LIABILITY IN SECURITIES FRAUD ACTIONS: Part XV: The Decision in Tellabs – The Seventh Circuit’s Decision
The Seventh Circuit’s decision in Makor Issues & Rights, Ltd. v. Tellabs, Inc.
The Seventh Circuit affirmed in part and reversed in part in an opinion which discusses each of the four key issues (discussed in an earlier posts in this series — Part XIII and Part XIV) on which the circuits had split. Makor Issues & Rights, Ltd. v. Tellabs, Inc.
Second, in considering the group pleading doctrine, the court noted that there is a significant amount of debate about the issue. It went on to conclude that “[w]hile we will aggregate the allegations in the complaint to determine whether it creates a strong inference of scienter, plaintiffs must create this inference with respect to each individual defendant … .”
The key holding by the court, however, involved the question of inferences. Initially, the court concluded that the best approach “is for courts to examine all the allegations in the complaint and then to decide whether collectively they establish … [a strong] inference. Motive and opportunity may be useful indicators, but nowhere in the statute does it say that they are either necessary or sufficient.” The court thus joined with those circuits which concluded that all inferences should be considered. At the same time, the court seemed to suggest that while the motive and opportunity prong of the Second Circuit test may be sufficient evidence of a strong inference, it is more important to consider all the evidence.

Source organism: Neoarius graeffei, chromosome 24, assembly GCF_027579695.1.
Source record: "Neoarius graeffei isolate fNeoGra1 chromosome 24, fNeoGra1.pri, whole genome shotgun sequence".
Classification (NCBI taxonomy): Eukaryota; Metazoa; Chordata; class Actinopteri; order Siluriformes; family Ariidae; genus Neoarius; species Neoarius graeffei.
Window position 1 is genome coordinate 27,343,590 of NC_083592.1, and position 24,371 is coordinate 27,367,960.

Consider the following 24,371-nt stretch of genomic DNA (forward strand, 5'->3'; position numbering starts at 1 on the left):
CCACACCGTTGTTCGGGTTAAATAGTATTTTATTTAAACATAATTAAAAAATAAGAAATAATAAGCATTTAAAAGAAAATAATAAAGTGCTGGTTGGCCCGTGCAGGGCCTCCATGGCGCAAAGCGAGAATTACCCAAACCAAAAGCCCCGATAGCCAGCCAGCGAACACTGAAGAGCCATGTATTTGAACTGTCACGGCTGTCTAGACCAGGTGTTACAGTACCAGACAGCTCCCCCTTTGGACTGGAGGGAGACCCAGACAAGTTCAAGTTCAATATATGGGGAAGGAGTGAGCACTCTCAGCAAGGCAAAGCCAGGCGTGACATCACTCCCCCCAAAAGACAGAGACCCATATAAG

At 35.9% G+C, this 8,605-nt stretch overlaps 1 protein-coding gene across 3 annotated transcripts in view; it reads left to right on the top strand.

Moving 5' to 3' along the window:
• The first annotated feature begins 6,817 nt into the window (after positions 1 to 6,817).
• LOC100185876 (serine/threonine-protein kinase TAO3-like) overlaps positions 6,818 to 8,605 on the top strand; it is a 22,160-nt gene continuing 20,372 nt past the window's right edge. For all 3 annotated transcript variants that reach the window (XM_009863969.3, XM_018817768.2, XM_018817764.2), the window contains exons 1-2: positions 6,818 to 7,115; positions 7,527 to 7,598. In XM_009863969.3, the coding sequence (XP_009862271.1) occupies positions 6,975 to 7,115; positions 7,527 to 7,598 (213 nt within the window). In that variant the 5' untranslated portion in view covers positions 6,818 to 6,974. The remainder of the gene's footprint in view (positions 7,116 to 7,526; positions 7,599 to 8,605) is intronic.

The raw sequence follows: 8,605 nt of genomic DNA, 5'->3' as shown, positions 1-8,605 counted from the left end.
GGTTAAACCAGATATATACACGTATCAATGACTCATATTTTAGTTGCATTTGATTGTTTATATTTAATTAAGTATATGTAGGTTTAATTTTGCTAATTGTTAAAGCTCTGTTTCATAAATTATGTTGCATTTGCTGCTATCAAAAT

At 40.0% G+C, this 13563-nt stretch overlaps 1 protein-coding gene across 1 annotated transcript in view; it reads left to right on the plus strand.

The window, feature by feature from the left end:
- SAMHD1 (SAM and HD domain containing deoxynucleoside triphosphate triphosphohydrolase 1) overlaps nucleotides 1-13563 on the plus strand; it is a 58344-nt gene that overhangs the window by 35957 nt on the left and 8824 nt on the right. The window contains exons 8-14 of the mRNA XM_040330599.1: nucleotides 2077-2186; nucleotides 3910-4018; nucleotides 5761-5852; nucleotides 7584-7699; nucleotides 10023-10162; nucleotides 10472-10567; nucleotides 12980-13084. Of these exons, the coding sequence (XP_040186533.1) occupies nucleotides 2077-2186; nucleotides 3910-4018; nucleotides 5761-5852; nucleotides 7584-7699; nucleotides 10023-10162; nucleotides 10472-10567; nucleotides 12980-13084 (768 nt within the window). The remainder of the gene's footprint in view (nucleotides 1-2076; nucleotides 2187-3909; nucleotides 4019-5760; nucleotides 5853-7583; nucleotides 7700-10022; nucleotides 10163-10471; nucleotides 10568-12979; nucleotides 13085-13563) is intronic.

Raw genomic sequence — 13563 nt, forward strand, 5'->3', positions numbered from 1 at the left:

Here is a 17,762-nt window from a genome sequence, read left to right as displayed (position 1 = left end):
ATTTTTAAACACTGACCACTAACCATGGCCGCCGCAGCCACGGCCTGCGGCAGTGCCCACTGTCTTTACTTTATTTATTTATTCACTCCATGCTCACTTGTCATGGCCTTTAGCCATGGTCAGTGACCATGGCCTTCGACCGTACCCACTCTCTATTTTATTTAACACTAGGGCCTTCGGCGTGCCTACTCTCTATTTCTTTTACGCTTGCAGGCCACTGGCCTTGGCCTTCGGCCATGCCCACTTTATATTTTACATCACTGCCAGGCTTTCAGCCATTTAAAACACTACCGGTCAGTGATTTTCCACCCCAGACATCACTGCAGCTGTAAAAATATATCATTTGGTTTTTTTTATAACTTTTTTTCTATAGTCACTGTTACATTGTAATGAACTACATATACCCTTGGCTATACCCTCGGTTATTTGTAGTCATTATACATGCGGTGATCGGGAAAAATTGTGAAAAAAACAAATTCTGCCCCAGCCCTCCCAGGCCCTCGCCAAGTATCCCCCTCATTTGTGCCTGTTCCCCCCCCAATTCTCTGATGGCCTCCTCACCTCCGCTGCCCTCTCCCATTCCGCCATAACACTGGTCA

The court’s final conclusion, however, placed a different gloss on the “all evidence” test. Here, the court concluded that “we will allow the complaint to survive if it alleges facts from which, if true, a reasonable person could infer that the defendant acted with the required intent … .” Thus while the court’s “all inferences” interpretation of Section 21D(b)(2) is consistent with some other circuits, its “reasonable person” position rejects the conclusion of the Sixth Circuit, while creating a new approach to interpreting a “strong inference.”
Next: the opinion of the Supreme Court.